Avid’s Pro Tools is probably one of the most widely used digital audio editing software solutions used by professional musicians, audio journalists, and other folks who make and edit sounds for a living.
A full version of the software costs hundreds of dollars, although there are less powerful versions which are included for free when you buy certain hardware.
But now there’s another option: Pro Tools First is a free version of the software. It was announced earlier this year and now the Avid is starting to send out invitations to let users download and install the free version of its software.
Pro Tools First doesn’t have all the features of its expensive counterparts. Users only get access to four inputs, 16 simultaneous audio tracks and there’s no support for video.
But that should be plenty to get you started if you’re an aspiring podcast producer or musician on a budget: once upon a time bands recorded entire albums on nothing but a 4-track tape recorder.
Speaking of once upon a time, this isn’t the first time there’s been a free version of Pro Tools. There was once a version of the software cleverly called “Pro Tools Free,” but it was discontinued years ago and it was never updated to support operating systems newer than Windows ME.
Avid is doing a phased rollout of invitations to Pro Tools First. So if you’ve already signed up it might be a little while before you get yours. If you haven’t signed up yet, you can add your name to the wait list at the Pro Tools First website.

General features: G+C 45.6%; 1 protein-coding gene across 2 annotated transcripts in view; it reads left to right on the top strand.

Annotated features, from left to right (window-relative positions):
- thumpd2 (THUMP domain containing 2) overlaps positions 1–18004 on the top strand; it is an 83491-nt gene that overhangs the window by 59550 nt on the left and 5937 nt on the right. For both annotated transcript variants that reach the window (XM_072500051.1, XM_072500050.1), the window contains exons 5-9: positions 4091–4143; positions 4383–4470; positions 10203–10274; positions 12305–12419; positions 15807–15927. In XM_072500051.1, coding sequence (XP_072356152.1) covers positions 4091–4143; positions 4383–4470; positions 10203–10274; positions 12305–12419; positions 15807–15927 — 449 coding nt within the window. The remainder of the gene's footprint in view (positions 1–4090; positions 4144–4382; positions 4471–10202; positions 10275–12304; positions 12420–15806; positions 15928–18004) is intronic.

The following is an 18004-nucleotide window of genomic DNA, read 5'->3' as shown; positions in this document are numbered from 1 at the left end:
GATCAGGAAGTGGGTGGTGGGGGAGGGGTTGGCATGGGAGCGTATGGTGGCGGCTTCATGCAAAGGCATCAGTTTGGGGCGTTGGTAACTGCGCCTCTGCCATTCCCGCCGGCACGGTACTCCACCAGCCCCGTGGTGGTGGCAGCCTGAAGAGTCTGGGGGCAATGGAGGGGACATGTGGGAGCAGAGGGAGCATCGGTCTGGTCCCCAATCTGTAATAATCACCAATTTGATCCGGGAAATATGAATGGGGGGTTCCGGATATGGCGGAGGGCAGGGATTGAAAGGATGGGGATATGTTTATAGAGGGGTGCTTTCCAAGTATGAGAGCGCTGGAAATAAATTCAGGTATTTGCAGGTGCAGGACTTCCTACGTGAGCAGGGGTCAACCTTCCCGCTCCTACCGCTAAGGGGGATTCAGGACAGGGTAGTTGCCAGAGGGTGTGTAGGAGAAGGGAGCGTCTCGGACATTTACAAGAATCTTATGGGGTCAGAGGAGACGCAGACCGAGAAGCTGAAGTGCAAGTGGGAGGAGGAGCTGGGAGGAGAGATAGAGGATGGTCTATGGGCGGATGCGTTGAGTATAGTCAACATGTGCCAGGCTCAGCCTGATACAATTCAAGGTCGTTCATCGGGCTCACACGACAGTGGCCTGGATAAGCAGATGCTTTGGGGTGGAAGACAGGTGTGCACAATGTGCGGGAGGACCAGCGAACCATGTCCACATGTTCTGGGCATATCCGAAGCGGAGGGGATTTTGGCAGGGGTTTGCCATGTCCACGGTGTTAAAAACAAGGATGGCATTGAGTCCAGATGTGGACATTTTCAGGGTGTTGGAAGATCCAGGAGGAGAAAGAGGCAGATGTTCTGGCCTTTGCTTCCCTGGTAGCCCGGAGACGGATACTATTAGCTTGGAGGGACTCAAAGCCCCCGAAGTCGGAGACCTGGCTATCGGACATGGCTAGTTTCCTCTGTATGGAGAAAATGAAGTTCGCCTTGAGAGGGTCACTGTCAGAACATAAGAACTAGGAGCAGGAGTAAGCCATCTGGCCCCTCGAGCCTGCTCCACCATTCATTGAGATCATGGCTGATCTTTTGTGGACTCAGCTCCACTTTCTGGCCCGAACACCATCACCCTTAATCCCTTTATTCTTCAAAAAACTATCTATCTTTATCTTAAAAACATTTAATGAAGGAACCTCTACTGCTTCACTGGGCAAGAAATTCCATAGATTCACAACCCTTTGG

Don’t like the idea of getting a limited version of Pro Tools? There are other alternatives including Audacity (free and open source), Ardour (free and open source), or Reaper (copmmercial, but cheap for personal users).
One can purchase Ardour for as little as $1, if it hurts one to pay more. Reaper is great, and well-supported, both officially and by users’ forum, and inexpensive, and with free updates. Either is similar enough to Pro Tools; they just don’t use RTAS nor AAX plug-ins. It is making more and more sense to go with non-proprietary and cross-platform DAWs, since they are not tied-in with the larger agenda and economics of a parent company (Apple, Avid, Steinberg, et al.) . There is a lot of flexibility to be enjoyed by using third-party plug-ins and virtual instruments, too – and many good ones are available for-free. I myself mainly use Logic Pro, but I stay current with Reaper and Ardour, for when I might have to “ditch the bitch and make the switch.”
They’re not making it easy to get……..; it’s free though–wth.
I use Reaper. Apparently, Ardour is only free if you know how to compile source code, and there’s no Windows version. I don’t like Audacity. I’ve used “light” versions of Pro Tools in the past, but Reaper does everything I need.
Ardour is freely available from most Linux distributions, and you can also get a copy from a friend since it is licensed under the GPL.
There is a Windows version available to people who subscribe to support the project, and we will do a real release for Windows once we have a support mechanism in place. https://ardour.org/windows.html explains in more detail.
Signed up several months ago & I am watching my inbox like a hawk now.
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